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Wälder, R. (1936). The Problem of Freedom in Psycho-Analysis and the Problem of Reality-Testing.. Int. J. Psycho-Anal., 17:89-108.

(1936). International Journal of Psycho-Analysis, 17:89-108

The Problem of Freedom in Psycho-Analysis and the Problem of Reality-Testing.

Robert Wälder

Allow me first of all to ask your indulgence if in the remarks which I am about to make I do no more than suggest some fresh formulations bearing on facts which as such will be familiar to every analyst. To begin with, I should like to say at once, for the benefit of those in whom the title of this paper may have inspired a certain misgiving, that I have no intention of entering into any metaphysical discussions or of debating the problem of free will, which for centuries long has been the crux of philosophical systems; the problem to be investigated is the purely psychological one of freedom from something, for example, from affects or anxiety, or freedom for something, say freedom for coping with a task set before one. Anyone afflicted with an obsessional neurosis and acting under a compulsion is psychologically not free; if he is 'freed' from his compulsion, he will have acquired a measure of freedom.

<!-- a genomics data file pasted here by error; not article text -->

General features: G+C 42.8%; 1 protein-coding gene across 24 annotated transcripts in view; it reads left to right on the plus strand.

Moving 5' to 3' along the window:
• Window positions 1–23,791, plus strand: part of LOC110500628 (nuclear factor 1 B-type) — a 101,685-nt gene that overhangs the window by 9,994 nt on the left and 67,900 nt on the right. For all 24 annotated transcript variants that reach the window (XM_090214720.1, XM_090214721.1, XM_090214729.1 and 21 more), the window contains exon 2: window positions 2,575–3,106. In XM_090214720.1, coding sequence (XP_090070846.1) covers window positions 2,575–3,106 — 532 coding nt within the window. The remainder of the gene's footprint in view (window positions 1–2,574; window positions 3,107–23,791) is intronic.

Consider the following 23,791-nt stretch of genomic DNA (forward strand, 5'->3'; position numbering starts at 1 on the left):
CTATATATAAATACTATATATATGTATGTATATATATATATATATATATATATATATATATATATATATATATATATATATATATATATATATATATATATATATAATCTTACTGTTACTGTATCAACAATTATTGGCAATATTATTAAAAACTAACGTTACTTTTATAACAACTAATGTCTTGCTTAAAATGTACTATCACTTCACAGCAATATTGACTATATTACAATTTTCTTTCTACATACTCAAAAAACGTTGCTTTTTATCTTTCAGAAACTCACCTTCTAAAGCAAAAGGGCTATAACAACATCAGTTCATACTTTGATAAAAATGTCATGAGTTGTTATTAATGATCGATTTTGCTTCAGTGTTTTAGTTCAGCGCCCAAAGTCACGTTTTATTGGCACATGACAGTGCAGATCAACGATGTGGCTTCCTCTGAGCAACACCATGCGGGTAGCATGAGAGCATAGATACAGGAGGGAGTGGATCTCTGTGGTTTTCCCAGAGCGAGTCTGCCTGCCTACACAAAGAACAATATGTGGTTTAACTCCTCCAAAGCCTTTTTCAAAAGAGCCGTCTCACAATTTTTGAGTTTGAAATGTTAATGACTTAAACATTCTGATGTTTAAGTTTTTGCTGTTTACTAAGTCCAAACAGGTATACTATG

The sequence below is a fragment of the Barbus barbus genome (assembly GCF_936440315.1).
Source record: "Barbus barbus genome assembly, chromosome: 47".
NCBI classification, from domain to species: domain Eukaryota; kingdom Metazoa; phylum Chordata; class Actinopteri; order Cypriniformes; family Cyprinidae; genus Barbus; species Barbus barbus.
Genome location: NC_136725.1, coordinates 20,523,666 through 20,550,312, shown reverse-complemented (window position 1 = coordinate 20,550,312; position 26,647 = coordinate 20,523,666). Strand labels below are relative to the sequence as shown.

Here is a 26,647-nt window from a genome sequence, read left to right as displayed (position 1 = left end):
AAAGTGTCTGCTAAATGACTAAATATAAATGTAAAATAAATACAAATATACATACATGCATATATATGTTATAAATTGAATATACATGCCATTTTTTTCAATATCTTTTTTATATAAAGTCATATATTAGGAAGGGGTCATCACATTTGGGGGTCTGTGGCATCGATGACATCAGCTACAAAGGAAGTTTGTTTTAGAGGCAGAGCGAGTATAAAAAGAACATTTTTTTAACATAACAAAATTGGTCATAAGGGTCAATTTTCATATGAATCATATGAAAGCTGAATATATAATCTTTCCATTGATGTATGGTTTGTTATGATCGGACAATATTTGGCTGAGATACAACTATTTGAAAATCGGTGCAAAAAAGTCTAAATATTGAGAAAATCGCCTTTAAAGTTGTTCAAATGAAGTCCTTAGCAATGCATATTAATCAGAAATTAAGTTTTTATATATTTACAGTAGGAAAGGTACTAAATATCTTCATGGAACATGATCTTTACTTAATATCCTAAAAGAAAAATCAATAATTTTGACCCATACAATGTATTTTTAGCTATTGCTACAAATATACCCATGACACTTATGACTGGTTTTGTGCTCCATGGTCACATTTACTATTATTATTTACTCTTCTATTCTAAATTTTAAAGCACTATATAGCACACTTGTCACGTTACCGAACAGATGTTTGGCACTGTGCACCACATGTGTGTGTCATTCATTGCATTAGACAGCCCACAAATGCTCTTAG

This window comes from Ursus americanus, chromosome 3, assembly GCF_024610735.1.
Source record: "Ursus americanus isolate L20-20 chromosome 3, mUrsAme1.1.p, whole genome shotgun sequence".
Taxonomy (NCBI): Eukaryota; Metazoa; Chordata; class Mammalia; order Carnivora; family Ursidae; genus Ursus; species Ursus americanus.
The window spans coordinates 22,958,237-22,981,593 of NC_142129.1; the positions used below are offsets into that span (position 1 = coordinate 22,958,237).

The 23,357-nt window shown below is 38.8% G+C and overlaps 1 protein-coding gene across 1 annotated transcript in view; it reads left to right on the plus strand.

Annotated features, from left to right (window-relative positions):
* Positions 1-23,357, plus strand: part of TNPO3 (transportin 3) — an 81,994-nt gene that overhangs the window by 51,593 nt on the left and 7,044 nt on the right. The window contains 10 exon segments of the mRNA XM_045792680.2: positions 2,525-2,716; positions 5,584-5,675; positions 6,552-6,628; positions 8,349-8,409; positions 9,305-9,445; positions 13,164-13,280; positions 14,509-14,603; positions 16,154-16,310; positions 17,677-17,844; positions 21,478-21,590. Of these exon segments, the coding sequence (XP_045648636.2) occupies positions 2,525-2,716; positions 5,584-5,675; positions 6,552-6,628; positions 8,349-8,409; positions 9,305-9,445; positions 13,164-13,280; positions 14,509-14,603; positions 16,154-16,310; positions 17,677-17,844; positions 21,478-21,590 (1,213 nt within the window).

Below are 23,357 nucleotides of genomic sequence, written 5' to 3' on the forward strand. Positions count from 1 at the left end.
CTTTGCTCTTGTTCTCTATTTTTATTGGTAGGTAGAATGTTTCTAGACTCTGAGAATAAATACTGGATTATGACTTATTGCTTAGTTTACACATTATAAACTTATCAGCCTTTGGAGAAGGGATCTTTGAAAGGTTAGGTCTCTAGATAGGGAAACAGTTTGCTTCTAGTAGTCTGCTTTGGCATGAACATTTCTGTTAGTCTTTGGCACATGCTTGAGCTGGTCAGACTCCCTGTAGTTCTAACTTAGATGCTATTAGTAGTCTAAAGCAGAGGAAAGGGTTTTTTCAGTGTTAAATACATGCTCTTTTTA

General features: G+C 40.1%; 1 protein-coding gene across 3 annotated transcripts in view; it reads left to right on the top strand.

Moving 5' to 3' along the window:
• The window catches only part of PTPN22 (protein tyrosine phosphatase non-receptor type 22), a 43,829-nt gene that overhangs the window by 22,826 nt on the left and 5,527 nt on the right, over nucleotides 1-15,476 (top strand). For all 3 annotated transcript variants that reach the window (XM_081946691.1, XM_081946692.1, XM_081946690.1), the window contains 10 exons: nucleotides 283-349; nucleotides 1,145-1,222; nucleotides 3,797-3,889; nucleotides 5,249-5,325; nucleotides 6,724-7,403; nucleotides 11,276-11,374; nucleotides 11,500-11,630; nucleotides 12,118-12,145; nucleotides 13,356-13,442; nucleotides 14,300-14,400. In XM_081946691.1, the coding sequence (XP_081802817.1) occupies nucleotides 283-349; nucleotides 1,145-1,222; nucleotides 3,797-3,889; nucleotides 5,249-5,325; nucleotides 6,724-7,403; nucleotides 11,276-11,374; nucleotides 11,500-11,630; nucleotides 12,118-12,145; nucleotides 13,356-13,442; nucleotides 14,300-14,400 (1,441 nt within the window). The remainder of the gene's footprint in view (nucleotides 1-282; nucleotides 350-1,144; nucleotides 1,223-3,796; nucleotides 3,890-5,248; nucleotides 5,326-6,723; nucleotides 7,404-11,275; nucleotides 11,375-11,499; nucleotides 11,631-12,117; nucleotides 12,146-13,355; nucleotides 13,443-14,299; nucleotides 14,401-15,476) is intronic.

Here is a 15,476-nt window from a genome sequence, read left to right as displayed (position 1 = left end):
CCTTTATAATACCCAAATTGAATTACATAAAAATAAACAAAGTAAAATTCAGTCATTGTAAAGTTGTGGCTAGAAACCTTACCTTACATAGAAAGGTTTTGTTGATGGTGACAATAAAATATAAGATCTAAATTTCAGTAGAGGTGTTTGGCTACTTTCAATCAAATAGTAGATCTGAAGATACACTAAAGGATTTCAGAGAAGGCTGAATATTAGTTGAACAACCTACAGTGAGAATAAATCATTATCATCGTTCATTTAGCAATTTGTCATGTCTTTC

Rather than circumscribe my subject-matter with elaborate definitions, I will try to take you at once to the heart of the matter with the help of some passages from Freud's writings, which will at the same time serve to shew that this kind of problem has always occupied a focal position in psycho-analytic interest. Thus, for example, Freud says in reference to the development of the obsessional neurosis: 'All these things combine to bring about an ever-increasing indecisiveness, loss of energy, and curtailment of freedom'. In another passage we read: 'Since the rules of analysis are diametrically opposed to the physician's making use of his personality in any such manner (sc. as guide or prophet), it must be honestly confessed that here we have another limitation to the effectiveness of analysis; after all, analysis does not set out to abolish the possibility of morbid reactions, but to give the patient's ego freedom to choose one way or the other.'

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